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Saint of the Day—available on the iPhone!

Saint of the Day
Catholic saints are holy people and human people who lived extraordinary lives. Each saint the Church honors responded to God's invitation to use his or her unique gifts. God calls each one of us to be a saint. Click here to receive Saint of the Day in your email.

March 21
Blessed John of Parma
(1209-1289)


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The seventh general minister of the Franciscan Order, John was known for his attempts to bring back the earlier spirit of the Order after the death of St. Francis of Assisi.

He was born in Parma, Italy, in 1209. It was when he was a young philosophy professor known for his piety and learning that God called him to bid good-bye to the world he was used to and enter the new world of the Franciscan Order. After his profession John was sent to Paris to complete his theological studies. Ordained to the priesthood, he was appointed to teach theology at Bologna, then Naples and finally Rome.

In 1245, Pope Innocent IV called a general council in the city of Lyons, France. Crescentius, the Franciscan minister general at the time, was ailing and unable to attend. In his place he sent Father John, who made a deep impression on the Church leaders gathered there. Two years later, when the same pope presided at the election of a minister general of the Franciscans, he remembered Father John well and held him up as the man best qualified for the office.

And so, in 1247, John of Parma was elected to be minister general. The surviving disciples of St. Francis rejoiced in his election, expecting a return to the spirit of poverty and humility of the early days of the Order. And they were not disappointed. As general of the Order John traveled on foot, accompanied by one or two companions, to practically all of the Franciscan convents in existence. Sometimes he would arrive and not be recognized, remaining there for a number of days to test the true spirit of the brothers.

The pope called on John to serve as legate to Constantinople, where he was most successful in winning back the schismatic Greeks. Upon his return he asked that someone else take his place to govern the Order. St. Bonaventure, at John's urging, was chosen to succeed him. John took up a life of prayer in the hermitage at Greccio.

Many years later, John learned that the Greeks, who had been reconciled with the Church for a time, had relapsed into schism. Though 80 years old by then, John received permission from Pope Nicholas IV to return to the East in an effort to restore unity once again. On his way, John fell sick and died.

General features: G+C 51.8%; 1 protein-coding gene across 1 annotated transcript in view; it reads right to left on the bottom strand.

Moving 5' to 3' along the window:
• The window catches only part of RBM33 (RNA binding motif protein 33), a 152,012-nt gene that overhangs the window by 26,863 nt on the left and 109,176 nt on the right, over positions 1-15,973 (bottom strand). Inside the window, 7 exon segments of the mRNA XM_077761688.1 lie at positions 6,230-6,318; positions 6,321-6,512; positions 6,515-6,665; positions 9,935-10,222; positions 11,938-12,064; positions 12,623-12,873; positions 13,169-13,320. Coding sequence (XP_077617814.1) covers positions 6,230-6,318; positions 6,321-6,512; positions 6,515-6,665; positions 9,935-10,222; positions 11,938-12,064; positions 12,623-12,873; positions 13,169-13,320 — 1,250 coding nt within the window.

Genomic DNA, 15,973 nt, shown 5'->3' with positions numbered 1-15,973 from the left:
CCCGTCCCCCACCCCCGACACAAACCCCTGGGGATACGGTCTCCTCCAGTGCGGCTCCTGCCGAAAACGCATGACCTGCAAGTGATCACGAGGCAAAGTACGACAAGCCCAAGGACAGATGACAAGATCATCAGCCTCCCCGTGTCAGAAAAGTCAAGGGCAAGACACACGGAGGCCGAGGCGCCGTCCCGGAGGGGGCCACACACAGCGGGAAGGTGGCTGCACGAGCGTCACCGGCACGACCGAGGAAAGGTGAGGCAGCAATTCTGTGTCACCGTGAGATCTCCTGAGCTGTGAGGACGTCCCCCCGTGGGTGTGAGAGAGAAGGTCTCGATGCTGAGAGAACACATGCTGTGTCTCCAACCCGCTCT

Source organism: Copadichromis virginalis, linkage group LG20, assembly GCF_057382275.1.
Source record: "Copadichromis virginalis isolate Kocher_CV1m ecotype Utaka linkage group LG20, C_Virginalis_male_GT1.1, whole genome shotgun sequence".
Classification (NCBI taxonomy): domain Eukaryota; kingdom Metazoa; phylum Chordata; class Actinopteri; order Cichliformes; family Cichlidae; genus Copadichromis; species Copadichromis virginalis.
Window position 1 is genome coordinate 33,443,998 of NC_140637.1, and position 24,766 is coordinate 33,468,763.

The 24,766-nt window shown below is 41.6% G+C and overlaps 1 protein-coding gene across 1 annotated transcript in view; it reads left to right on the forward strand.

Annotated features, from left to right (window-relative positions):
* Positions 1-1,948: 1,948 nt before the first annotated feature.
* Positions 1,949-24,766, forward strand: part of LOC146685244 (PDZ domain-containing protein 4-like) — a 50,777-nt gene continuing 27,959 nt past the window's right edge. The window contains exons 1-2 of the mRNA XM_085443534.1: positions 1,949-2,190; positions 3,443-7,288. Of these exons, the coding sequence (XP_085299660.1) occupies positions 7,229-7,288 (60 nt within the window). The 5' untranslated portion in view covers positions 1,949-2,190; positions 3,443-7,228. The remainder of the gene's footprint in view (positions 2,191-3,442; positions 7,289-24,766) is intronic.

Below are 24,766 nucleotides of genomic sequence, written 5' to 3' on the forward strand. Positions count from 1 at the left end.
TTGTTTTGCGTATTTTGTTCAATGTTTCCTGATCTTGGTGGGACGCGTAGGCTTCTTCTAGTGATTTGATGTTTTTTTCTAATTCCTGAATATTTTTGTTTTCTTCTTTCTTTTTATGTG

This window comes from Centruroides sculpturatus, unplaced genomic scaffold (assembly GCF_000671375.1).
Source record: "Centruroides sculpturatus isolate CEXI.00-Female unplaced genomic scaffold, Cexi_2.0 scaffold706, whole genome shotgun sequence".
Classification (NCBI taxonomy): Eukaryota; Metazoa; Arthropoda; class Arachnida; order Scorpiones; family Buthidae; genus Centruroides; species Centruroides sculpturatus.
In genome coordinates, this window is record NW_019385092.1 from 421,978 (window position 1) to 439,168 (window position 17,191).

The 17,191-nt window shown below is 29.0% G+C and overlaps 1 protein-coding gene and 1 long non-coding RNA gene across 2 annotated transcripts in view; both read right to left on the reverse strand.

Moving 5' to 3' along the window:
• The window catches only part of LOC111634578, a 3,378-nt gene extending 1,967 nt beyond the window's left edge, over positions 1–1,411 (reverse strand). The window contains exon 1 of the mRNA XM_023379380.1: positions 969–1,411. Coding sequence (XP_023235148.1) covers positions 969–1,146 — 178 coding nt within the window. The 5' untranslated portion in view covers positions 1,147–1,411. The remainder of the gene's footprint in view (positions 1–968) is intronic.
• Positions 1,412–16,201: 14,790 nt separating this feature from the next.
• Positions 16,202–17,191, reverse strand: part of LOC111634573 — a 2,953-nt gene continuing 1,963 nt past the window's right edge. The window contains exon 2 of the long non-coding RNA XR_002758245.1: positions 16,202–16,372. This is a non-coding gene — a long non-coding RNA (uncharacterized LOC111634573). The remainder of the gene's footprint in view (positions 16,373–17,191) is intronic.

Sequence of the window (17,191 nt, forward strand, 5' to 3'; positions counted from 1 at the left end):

He was beatified in 1781.



Comment:

In the 13th century, people in their 30s were middle-aged; hardly anyone lived to the ripe old age of 80. John did, but he didn’t ease into retirement. Instead he was on his way to try to heal a schism in the Church when he died. Our society today boasts a lot of folks in their later decades. Like John, many of them lead active lives. But some aren’t so fortunate. Weakness or ill health keeps them confined and lonely—waiting to hear from us.


Saturday, March 21, 2015
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Saint of the Day
Lives, Lessons and Feast
By Leonard Foley, O.F.M.; revised by Pat McCloskey, O.F.M.



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Anthony Zaccaria: At the same time that Martin Luther was attacking abuses in the Church, a reformation within the Church was already being attempted. Among the early movers of the Counter-Reformation was Anthony Zaccaria. His mother became a widow at 18 and devoted herself to the spiritual education of her son. He received a medical doctorate at 22 and, while working among the poor of his native Cremona in Italy, was attracted to the religious apostolate. He renounced his rights to any future inheritance, worked as a catechist and was ordained a priest at the age of 26. Called to Milan in a few years, he laid the foundations of three religious congregations, one for men and one for women, plus an association of married couples. Their aim was the reform of the decadent society of their day, beginning with the clergy, religious and lay people. 
<p>Greatly inspired by St. Paul (his congregation is named the Barnabites, after the companion of that saint), Anthony preached with great vigor in church and street, conducted popular missions and was not ashamed of doing public penance. </p><p>He encouraged such innovations as the collaboration of the laity in the apostolate, frequent Communion, the Forty Hours devotion and the ringing of church bells at 3:00 p.m. on Fridays. </p><p>His holiness moved many to reform their lives but, as with all saints, it also moved many to oppose him. Twice his community had to undergo official religious investigation, and twice it was exonerated. </p><p>While on a mission of peace, he became seriously ill and was brought home for a visit to his mother. He died at Cremona at the age of 36.</p> American Catholic Blog Lord, help me make my life more about you and less about me. May others see you in me—your image and likeness. Teach me ways to increase my time with you, my service to others, and my love for my family, for strangers, and for the poor. You are the light in the darkness. With each new day, may we be light to one another.

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